Thursday, August 6, 2009

Reclaiming Our Legacy

To put it simply, Egypt isn’t anything like I imagined. Although I have seen Ancient Egyptian pyramids and statues in history books, actually standing in front of these human-built masterpieces emanated a different feeling. While climbing through the intricate passageways of the Great Pyramid, I was filled with a sense of accomplishment…a sense of accomplishment, in knowing that we constructed these pyramids. Not just anybody, but black people, our ancestors, created these works of art. Realizing this made walking through the chambers of my ancestors slightly bittersweet. John Henrik Clarke states that if you start your history from slavery, everything else seems like progress. Granted, I voted for President Barack Obama and I was even a little emotional when I found out that he won the presidential election, but I feel like as black people, we put too much emphasis on someone saving us instead of saving ourselves. Barack Obama represents progress for the black community when we begin our history with enslavement. If we take a step back and truly educate ourselves on our history, this accomplishment no longer portrays progress when we realize that it has already been done. This accomplishment no longer portrays progress when we realize that we were kings and queens. Barack Obama no longer reflects progress, when we realize that we built pyramids-pyramids that to this day cannot be replicated. Barack Obama no longer represents progress when we truly understand that we had a rich and dynamic history long before the Greeks and Romans came along and long before the White House even existed. Walking through the pyramids and admiring the complexity and precision of these structures made me realize that we need to reclaim our identity. If we could once create pyramids based on the astronomical positions of the stars, we can do it again. We can reclaim this greatness and build modern day pyramids-pyramids that symbolize emancipation and social justice...pyramids that illustrate the unity among black people throughout the Diaspora. We need to reclaim our legacy. I feel like I am going in too deep and my body is starting to hurt due to riding a camel in the desert. Until next time…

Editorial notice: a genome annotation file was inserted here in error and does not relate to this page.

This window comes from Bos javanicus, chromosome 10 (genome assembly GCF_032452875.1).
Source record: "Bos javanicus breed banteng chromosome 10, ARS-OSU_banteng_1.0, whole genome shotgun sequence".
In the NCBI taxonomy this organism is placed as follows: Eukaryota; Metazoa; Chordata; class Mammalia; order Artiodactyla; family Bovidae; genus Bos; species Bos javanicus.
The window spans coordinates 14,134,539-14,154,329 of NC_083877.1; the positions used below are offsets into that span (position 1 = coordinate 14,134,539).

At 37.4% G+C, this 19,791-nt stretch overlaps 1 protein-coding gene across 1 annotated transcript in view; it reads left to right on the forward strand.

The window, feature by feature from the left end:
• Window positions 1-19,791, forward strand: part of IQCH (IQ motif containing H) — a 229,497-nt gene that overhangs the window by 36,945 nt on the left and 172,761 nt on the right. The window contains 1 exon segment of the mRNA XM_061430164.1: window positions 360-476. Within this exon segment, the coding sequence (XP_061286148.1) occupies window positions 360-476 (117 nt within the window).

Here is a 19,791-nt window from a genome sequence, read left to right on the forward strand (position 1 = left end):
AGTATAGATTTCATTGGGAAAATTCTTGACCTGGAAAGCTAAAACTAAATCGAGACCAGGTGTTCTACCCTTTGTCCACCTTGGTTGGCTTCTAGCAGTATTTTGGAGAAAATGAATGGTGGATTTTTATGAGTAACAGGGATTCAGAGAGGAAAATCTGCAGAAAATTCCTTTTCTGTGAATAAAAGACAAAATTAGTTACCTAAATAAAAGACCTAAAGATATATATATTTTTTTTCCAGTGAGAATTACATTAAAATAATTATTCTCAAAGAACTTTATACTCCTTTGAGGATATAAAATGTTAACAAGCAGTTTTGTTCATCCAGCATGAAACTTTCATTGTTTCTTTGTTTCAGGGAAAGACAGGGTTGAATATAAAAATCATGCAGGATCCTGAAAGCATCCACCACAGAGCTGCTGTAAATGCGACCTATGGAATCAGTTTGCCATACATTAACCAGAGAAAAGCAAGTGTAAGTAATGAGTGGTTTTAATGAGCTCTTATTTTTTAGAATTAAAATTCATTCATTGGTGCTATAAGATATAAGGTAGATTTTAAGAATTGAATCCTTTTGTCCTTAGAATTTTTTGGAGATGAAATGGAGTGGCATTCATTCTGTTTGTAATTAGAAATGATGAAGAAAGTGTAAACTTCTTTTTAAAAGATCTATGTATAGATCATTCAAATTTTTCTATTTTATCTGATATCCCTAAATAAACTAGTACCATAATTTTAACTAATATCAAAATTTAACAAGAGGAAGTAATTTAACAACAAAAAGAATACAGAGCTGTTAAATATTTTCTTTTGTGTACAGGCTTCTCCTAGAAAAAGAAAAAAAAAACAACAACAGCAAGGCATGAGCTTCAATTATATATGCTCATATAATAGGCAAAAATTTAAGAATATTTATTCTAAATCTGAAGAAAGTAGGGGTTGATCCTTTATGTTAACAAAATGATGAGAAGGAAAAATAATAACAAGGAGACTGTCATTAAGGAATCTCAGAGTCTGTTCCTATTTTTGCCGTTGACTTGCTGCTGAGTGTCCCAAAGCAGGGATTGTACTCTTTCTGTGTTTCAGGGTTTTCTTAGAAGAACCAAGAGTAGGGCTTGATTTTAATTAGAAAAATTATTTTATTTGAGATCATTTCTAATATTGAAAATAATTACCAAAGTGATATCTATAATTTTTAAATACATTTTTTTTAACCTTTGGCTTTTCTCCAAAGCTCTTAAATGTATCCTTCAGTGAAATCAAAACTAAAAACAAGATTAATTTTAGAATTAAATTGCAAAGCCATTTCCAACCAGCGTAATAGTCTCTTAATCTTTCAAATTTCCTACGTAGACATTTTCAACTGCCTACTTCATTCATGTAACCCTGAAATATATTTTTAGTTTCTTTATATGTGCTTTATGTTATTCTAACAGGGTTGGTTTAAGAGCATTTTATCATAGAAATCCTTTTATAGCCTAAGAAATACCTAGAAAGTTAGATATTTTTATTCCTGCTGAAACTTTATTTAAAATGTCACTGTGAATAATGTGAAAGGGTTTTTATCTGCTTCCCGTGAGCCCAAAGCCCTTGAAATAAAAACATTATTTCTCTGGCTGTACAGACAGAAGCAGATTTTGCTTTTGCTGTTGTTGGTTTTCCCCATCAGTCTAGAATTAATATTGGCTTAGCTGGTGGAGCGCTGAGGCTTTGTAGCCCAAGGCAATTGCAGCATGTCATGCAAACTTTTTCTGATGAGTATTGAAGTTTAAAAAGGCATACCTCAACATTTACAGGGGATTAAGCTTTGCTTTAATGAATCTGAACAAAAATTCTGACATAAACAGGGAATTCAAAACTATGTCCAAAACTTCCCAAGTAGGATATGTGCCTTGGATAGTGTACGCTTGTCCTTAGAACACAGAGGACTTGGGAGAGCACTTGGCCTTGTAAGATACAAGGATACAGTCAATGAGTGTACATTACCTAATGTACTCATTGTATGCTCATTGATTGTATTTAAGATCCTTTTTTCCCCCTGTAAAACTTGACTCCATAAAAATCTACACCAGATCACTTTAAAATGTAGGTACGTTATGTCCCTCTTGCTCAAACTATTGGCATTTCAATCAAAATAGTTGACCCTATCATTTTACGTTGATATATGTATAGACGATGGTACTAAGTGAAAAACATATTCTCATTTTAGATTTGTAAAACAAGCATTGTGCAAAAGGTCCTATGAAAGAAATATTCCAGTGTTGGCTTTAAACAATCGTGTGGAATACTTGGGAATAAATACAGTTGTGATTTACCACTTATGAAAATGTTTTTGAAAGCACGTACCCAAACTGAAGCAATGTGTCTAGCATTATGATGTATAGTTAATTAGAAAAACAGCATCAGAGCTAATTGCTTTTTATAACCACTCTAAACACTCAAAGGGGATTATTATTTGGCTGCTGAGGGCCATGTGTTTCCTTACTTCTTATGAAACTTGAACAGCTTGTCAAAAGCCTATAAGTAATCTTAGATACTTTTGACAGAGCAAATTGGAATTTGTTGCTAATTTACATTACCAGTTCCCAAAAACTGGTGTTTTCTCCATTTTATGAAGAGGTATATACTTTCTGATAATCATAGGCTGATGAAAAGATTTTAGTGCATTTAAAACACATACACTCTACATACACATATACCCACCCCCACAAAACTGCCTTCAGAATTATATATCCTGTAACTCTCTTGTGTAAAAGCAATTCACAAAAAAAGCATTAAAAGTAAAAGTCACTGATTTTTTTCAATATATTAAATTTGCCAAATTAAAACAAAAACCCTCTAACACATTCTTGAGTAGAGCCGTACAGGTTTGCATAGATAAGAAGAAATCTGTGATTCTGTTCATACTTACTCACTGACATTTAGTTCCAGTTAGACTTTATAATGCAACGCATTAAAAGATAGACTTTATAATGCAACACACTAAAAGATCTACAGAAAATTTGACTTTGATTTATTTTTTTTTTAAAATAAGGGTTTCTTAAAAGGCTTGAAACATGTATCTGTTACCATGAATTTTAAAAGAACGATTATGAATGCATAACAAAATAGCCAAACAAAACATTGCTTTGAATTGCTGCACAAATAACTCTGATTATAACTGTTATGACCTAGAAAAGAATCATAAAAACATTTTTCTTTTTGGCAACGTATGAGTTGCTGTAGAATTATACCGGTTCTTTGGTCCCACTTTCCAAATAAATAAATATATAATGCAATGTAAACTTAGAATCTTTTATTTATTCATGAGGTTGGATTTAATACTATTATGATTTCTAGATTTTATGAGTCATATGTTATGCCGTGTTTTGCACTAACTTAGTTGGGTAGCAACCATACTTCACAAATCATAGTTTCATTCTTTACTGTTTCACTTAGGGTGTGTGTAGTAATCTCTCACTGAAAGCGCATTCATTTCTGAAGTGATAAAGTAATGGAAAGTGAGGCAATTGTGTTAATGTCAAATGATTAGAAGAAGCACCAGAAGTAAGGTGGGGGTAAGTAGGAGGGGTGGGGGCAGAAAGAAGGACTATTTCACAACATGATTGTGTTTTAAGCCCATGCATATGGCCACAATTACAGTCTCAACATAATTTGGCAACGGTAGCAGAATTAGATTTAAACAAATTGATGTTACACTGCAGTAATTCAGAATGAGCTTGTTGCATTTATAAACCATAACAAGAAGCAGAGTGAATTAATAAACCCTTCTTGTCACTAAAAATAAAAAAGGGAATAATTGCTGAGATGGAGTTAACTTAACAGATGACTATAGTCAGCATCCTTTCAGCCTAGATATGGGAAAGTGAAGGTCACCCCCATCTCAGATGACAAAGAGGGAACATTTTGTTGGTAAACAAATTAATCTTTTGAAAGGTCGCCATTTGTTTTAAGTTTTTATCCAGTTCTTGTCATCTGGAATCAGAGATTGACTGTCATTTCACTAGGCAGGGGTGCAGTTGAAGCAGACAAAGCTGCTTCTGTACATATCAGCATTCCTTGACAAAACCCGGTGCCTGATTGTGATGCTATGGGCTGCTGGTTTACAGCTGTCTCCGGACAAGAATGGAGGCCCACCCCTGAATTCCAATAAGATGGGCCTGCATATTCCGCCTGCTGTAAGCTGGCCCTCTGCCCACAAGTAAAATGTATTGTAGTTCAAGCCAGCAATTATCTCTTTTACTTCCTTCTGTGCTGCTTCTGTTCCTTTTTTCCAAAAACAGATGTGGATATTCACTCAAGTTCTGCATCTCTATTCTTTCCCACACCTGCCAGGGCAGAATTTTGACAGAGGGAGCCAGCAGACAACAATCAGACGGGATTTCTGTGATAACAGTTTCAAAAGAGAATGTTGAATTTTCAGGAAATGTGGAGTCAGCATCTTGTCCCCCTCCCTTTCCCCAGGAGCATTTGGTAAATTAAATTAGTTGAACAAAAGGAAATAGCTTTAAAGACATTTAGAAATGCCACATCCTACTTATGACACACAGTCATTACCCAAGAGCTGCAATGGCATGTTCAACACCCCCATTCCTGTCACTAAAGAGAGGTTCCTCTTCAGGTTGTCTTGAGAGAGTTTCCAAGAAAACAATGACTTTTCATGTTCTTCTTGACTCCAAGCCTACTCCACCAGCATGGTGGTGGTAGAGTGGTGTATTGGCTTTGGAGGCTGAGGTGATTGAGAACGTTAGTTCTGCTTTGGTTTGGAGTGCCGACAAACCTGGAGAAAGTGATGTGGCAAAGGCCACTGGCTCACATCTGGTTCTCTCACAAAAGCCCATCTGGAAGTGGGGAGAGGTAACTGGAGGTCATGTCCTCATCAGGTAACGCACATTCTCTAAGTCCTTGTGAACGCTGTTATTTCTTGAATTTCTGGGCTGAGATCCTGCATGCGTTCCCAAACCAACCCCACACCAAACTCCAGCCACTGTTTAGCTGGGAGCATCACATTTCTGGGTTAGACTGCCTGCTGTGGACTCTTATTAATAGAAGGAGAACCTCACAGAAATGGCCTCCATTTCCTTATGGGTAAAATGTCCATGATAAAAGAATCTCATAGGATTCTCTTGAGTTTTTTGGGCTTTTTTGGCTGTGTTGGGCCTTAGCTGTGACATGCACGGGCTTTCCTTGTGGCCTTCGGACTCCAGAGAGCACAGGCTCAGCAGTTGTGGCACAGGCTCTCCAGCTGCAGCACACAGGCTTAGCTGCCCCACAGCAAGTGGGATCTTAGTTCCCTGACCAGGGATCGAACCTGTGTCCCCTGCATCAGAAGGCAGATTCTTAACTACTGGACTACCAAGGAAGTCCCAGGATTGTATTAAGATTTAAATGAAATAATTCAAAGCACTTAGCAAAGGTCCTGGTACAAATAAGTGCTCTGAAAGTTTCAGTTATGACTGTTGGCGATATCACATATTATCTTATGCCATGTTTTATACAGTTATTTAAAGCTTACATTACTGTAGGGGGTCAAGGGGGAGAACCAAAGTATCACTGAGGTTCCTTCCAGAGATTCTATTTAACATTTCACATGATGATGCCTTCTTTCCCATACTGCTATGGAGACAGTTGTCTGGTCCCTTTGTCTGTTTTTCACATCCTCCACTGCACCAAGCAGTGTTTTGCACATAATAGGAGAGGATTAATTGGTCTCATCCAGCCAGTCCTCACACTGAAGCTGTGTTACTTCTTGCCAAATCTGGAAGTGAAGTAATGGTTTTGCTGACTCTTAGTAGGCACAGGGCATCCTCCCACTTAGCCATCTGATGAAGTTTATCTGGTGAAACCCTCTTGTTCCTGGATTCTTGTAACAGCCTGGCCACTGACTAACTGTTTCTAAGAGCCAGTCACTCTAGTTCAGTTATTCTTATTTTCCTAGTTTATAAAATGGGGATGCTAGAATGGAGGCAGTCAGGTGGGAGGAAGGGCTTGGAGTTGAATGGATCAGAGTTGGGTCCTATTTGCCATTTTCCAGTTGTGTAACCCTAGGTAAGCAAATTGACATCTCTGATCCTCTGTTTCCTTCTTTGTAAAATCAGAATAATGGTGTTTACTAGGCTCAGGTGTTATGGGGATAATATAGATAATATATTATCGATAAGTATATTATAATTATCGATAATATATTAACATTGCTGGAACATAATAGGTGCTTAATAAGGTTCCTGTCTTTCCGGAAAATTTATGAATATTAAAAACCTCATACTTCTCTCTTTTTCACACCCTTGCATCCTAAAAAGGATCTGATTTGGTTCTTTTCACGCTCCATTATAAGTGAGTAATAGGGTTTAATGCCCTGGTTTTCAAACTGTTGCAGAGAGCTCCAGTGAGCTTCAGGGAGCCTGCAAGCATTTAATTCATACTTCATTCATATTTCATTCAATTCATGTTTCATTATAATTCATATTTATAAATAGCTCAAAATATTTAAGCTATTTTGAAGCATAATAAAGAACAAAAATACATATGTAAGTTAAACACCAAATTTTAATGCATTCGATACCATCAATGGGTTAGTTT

Yours in the Struggle,
Havian Nicholas

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